But even in the best-case scenario where the item is being recycled, this requires massive amounts of energy and as we’ve just discussed, energy has a massive environmental impact, no matter how it is being derived.

In the worst case scenario, the item is being burnt or dumped. This impacts ecosystems and wildlife across the world in many forms, because this burning and dumping doesn’t necessarily happen on our soil, which means that this adds another layer of transportation to the equation. Toxic waste is often a by-product of discarding materials, which adds another strain to the environment, sometimes for generations to come.

The Jobs Excuse

Whenever we talk about reducing consumption, it escalates into an argument of “less consumption equals less sales equals less jobs.” So, let’s clear this one up while we’re at it.

If jobs were the ultimate goal of a company (not profits), they wouldn’t outsource the labour to poor countries. And if you the little voice now argues that it gives jobs abroad, you may be heart-broken to hear that the production facilities of our corporations often destroy local economies in those countries entirely. So, jobs aren’t a factor.

What’s more: Our capitalist system was designed to finance unlimited growth through debt. This debt is eating our working class alive as we speak. And it isn’t large corporations that employ the most people in our developed world either. In fact, the small businesses that are being crushed by large corporations are currently employing 70% of the private working force in Canada, so when they fold up, so will our jobs.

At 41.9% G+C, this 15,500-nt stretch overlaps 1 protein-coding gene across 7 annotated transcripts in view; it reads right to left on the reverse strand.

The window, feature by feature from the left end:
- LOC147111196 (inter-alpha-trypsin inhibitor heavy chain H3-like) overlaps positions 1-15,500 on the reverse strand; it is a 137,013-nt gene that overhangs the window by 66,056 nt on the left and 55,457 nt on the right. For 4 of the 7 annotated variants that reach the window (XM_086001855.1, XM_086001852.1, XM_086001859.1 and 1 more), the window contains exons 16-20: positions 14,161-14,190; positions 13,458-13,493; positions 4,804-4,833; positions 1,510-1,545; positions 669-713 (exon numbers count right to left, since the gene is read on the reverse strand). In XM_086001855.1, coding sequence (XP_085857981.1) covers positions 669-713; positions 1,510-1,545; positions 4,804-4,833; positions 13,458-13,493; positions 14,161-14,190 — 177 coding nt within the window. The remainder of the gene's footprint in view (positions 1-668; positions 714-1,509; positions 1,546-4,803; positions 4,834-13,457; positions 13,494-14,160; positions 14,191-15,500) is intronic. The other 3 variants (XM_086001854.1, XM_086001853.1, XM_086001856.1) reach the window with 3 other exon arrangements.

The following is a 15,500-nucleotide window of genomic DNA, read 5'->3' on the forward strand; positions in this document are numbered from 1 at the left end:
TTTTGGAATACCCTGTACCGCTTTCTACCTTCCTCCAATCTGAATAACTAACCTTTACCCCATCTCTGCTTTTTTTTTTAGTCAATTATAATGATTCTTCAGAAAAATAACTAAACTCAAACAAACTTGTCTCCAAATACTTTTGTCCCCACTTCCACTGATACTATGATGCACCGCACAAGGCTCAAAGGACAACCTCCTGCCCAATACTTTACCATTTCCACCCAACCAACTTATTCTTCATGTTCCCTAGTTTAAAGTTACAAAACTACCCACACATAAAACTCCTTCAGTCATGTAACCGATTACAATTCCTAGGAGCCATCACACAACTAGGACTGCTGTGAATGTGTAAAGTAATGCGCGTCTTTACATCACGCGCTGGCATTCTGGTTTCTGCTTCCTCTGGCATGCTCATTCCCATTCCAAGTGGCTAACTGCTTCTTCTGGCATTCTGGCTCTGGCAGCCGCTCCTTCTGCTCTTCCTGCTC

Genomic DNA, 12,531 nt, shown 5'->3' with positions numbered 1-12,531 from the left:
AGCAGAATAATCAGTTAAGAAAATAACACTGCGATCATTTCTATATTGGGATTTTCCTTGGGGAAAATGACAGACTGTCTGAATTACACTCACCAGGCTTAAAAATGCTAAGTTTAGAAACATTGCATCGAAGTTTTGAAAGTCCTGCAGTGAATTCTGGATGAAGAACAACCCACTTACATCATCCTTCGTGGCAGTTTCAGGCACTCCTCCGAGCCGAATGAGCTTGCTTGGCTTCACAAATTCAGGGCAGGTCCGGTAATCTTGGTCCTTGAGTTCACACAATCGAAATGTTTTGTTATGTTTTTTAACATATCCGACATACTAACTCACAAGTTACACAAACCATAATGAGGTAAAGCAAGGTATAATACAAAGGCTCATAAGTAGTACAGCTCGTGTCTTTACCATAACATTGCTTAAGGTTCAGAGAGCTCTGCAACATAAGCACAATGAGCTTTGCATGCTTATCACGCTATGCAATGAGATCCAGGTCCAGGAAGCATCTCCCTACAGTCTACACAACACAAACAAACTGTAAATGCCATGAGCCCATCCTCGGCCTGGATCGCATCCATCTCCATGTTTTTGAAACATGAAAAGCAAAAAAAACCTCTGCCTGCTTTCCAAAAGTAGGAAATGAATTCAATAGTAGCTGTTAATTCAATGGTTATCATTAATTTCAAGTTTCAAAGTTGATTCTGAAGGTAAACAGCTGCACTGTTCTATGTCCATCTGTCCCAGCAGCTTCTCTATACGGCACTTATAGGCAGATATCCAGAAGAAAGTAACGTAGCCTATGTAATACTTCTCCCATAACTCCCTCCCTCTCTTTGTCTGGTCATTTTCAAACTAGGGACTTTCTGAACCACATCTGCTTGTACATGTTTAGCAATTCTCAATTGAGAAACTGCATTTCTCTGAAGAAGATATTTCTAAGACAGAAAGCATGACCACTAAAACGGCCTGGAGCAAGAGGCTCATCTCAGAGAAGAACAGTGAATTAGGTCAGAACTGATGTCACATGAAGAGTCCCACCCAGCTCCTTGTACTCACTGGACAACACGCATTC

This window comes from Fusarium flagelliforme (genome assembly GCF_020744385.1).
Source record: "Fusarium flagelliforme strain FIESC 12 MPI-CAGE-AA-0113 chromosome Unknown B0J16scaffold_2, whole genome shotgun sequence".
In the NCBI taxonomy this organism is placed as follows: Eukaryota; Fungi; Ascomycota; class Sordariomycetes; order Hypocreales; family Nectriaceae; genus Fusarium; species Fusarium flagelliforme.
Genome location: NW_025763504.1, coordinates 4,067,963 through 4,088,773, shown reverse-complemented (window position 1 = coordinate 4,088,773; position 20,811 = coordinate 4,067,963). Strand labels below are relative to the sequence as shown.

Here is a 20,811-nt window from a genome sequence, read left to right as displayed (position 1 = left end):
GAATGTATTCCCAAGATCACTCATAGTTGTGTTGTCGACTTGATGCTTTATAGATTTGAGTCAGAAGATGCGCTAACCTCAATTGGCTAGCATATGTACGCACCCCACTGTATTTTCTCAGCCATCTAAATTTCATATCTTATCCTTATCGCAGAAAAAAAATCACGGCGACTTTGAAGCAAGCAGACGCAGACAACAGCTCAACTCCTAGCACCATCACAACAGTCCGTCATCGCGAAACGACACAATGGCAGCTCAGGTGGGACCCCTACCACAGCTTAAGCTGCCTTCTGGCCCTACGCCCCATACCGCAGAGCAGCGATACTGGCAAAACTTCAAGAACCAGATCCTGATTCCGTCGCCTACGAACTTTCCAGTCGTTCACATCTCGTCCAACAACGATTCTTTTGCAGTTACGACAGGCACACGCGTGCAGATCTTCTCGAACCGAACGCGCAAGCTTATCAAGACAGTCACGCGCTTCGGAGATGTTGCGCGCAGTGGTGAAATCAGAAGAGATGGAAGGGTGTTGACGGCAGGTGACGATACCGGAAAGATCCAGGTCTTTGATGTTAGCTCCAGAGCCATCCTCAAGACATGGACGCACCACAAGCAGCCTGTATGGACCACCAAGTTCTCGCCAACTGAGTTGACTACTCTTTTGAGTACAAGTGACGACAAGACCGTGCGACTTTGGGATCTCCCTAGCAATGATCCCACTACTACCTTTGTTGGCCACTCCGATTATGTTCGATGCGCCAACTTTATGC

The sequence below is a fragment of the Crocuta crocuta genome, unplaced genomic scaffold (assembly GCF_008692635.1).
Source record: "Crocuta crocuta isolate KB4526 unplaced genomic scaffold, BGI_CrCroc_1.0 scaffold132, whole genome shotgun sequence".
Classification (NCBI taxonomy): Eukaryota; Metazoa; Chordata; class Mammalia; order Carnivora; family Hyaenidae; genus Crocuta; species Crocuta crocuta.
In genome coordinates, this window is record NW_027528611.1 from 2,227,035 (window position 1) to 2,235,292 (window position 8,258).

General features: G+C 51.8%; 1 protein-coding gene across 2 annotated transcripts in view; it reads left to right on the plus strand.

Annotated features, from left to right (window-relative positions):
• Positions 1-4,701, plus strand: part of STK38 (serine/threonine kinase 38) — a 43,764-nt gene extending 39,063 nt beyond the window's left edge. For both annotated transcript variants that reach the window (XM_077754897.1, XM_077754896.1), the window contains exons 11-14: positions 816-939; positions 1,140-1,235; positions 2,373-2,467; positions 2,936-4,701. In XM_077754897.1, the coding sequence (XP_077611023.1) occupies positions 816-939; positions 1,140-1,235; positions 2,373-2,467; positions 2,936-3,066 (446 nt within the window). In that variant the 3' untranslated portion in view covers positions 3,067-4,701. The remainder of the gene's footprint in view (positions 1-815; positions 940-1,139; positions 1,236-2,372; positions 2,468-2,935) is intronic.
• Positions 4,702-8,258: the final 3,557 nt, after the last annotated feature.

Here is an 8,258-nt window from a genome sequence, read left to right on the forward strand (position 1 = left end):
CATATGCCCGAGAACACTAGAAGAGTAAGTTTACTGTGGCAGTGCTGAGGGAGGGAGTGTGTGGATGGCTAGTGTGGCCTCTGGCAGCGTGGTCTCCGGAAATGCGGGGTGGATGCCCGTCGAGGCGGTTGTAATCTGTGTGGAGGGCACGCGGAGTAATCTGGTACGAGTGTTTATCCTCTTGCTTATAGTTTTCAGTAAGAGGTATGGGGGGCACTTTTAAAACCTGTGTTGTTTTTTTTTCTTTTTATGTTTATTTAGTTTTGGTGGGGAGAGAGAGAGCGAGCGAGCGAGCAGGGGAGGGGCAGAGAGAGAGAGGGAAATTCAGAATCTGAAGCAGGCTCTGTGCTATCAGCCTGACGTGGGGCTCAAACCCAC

So in summary:

Buy only what you need, shop local, shop small.

The Solution: Join our WasteLess Society

Wasting Less leads to a happier planet, happier planet, and a happier wallet.

Wasting Less Saves Money

Sure, sometimes you really need an item. What we’re referring to when we talk about monetary savings are those wants and conveniences and impulse buys. Those you can usually wean yourself off of and save a lot of money in the long run.

Join Your Local Buy Nothing Group

If you’ve never heard of buy nothing groups, today is your lucky day! Chances are that whatever you need or want may be available from someone who no longer needs or wants theirs. Hence, you may even be able to get the item for free! This solves someone else’s problem and yours at the same time. Magic! 

Think Before You Buy

Before you add an item to your cart at the store, examine it carefully.

  • What is it made with?
  • Where was it produced?
  • How is it packaged?

Before you click that “buy” button online, ask yourself:

  • Do I really need it?
  • What will I do with it?
  • How will it get here?
  • What packaging will come in?
  • What uses do I have for this item AND its packaging?

It’s our mission is to help Canadians
waste less
by learning to truly reduce consumption and breaking free from wasteful habits!

Get Involved

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Phone: +1 (604)-500-8376

WasteLess Society
c/o Connie Reichelsdorfer
PO Box 55028
Southgate Mall PO
Nanaimo, BC V9R 6L0